South Africa’s new vehicle market made a strong rebound in 2021 from the massive 29.2% COVID-19 pandemic-related decline in 2020, and naamsa expects the industry to continue with its gradual recovery in 2022.
- Industry News
- 11 January 2022
On the face of it, doing business near one of the largest coal-fired power plants in the world should be easy going, but that is definitely not the case.
In Lephalale (previously Ellisras) the completion of the Medupi Power Station in 2019 has seen most of the contractors leaving town, thereby creating an economic void. Shortly afterwards, COVID-19 shut down much of the business during lockdown, including in the auto retail space.
“Trying to do business from lockdown to lockdown is a challenge as you know. Over and above this, I was just appointed as Dealer Principal at Matopi Ford in Lephalale in 2019. Ready for action and full of plans, the pandemic interrupted our plans and still does so today. We have learned to manage, adapt our strategies and do the best we can.”
So says Jannie Lötter, DP at Matopi Ford in the north-western town close to the Botswana border.
The dealership is part of Emslie Motors, which belongs to Don Emslie with Ford and Mahindra dealerships in Lephalale and Thabazimbi, the Toyota dealership in Lephalale and an agriculture business with various divisions, including Landini Tractors.
“Every wave of the virus with the accompanying restrictions sets you back a step or two just as you think of moving forward. We are optimistic, and in our region, there are signs that could be interpretated as good news.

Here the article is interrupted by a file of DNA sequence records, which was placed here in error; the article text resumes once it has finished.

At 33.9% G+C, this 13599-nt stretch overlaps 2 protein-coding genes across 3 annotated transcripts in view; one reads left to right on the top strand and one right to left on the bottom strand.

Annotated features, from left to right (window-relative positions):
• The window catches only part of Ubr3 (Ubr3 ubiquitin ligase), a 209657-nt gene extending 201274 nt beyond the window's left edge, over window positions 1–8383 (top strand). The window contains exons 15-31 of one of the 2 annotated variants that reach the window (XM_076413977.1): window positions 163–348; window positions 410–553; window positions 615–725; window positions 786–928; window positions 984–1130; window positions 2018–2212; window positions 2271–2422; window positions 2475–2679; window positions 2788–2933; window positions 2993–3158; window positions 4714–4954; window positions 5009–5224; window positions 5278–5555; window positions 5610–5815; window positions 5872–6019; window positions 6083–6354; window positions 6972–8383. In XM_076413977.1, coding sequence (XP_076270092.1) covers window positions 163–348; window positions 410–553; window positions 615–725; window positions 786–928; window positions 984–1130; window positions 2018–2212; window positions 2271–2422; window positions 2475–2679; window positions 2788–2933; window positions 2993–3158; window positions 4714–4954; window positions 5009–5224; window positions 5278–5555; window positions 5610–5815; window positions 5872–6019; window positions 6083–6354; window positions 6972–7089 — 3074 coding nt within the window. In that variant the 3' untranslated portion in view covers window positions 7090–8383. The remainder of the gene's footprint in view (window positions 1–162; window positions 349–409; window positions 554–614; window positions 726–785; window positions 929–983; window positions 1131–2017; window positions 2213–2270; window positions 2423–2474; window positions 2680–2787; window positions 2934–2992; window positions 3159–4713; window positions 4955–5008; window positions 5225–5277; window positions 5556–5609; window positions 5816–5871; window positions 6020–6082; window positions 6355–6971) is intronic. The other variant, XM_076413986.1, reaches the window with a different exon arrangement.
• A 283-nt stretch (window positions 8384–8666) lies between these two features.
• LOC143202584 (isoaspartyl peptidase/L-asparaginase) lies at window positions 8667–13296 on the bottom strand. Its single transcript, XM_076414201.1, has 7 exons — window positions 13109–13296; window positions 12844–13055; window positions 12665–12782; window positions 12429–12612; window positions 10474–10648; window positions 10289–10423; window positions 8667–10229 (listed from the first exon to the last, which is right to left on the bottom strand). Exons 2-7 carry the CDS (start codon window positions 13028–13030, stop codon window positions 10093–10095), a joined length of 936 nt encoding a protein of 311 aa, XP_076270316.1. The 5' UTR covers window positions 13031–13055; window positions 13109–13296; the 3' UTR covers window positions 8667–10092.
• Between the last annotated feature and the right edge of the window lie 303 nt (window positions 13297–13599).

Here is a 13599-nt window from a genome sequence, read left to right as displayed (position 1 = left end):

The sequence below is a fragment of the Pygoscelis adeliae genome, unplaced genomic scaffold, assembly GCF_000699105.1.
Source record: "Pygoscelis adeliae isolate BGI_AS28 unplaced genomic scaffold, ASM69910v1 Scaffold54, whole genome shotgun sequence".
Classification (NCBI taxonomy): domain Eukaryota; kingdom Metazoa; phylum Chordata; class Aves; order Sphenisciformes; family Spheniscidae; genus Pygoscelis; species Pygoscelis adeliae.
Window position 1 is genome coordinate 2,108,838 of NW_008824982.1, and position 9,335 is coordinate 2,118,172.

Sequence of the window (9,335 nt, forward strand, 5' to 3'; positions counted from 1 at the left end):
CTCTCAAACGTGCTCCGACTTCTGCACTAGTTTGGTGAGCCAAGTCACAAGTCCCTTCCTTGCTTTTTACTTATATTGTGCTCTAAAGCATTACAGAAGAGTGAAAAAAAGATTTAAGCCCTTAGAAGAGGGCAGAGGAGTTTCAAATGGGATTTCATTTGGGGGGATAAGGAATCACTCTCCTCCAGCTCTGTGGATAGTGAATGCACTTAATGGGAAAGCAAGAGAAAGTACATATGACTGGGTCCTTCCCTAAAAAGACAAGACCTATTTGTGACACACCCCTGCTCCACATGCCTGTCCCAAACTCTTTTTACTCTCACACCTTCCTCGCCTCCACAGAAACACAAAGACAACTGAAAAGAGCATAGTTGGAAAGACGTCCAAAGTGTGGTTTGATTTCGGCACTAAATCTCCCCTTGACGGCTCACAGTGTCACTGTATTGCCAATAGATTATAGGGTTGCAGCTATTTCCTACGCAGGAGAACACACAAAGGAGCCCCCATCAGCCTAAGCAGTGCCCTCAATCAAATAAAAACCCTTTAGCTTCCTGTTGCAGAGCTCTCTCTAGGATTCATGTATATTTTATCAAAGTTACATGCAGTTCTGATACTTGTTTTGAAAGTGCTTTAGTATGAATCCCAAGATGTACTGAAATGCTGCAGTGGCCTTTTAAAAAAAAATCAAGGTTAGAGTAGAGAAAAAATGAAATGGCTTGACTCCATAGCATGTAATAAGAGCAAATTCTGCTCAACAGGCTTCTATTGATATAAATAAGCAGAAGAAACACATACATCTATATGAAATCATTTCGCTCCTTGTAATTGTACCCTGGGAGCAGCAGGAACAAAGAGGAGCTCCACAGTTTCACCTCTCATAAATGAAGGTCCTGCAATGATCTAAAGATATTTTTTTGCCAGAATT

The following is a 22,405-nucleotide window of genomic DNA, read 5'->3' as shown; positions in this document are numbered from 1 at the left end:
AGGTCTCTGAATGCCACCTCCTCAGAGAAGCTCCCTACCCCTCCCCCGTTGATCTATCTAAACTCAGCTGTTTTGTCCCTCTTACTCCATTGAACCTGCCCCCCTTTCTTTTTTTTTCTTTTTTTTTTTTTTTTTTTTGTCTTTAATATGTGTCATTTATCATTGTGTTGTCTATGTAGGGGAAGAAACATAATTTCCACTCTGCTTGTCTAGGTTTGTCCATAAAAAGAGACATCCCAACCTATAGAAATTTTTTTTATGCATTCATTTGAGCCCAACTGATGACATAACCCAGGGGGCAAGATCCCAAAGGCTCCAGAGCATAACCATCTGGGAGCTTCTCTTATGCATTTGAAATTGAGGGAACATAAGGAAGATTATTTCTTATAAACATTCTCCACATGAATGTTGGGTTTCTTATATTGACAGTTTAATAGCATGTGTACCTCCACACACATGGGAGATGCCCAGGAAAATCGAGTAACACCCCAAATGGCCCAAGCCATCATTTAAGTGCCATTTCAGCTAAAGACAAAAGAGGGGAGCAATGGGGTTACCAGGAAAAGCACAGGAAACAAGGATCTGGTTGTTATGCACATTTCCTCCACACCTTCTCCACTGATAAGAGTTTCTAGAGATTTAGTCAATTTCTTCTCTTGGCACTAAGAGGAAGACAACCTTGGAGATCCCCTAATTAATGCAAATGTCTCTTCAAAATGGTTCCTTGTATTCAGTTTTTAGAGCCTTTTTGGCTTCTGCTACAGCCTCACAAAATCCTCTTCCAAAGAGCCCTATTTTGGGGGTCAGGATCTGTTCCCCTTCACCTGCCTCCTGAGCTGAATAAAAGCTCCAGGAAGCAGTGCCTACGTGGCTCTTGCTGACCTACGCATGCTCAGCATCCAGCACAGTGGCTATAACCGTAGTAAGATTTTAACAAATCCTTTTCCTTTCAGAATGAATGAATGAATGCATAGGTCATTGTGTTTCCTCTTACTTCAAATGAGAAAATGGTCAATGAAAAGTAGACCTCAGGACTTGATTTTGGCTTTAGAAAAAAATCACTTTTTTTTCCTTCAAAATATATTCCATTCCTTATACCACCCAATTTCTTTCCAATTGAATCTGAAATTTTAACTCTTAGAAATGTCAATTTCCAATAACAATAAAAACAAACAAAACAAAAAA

“There is a possibility of a new coal mine not too far out of town that could be an economic injection. There is also the repair of the one reactor at Medupi, which was destroyed in a blast, but which should see some short-term benefits.
“The Power Station, Exxaro Coal Mine and the agriculture sector sustain the economy in Lephalale. The economy seems to have stabilised if you look at factors like property values. We sure do miss the heydays when Medupi was built and there was an influx of new people and money into the town.
“We are fortunate to sell most new vehicles in our area of responsibility (AOR) and benefits from getting to do the servicing and repairs. Our AOR stretches to Mokopane and Polokwane in the east, south towards Thabazimbi with Vaalwater the border between our branch and the one in Thabazimbi and up to the border with Botswana.
“We are used to do more business with customers in Botswana, but since the pandemic, we basically just do servicing and not the selling of any vehicles. The effects of the Right to Repair are also something to keep in mind although our expertise and good customer service are positives in this regard,” Jannie tells Dealerfloor.
Asked about the popularity of their product range, Jannie says the Ranger bakkie-range is extremely popular and they just hope their current stockpile is enough. “In normal circumstances, we would run out of bakkies but given the current conditions we might be in luck. The Ford EcoSport is also popular among residents.”
Jannie says they are still trying to keep up their involvement in the community with sponsorships of a primary school’s rugby teams and athletics as well as a very popular night golf tournament.
He says before being appointed as DP at Matopi Ford, he was a Sales Executive at Tamboti Toyota, in Lephalale and part of the Emslie Motor Group. His older brother, André, is the DP at Tamboti Toyota. (Dealerfloor reported on Tamboti on 20 May.)
Regardless of the persisting challenges related to COVID-19, business in the North West province seems to be on the upside.
Cas Kolbé is a lawyer by profession. But, like many other who came into contact with the auto industry, he had a completely different dream.
With a string of law degrees behind his name, Jannie Nell never became a law practitioner, but instead ventured into the motor retail business for a career.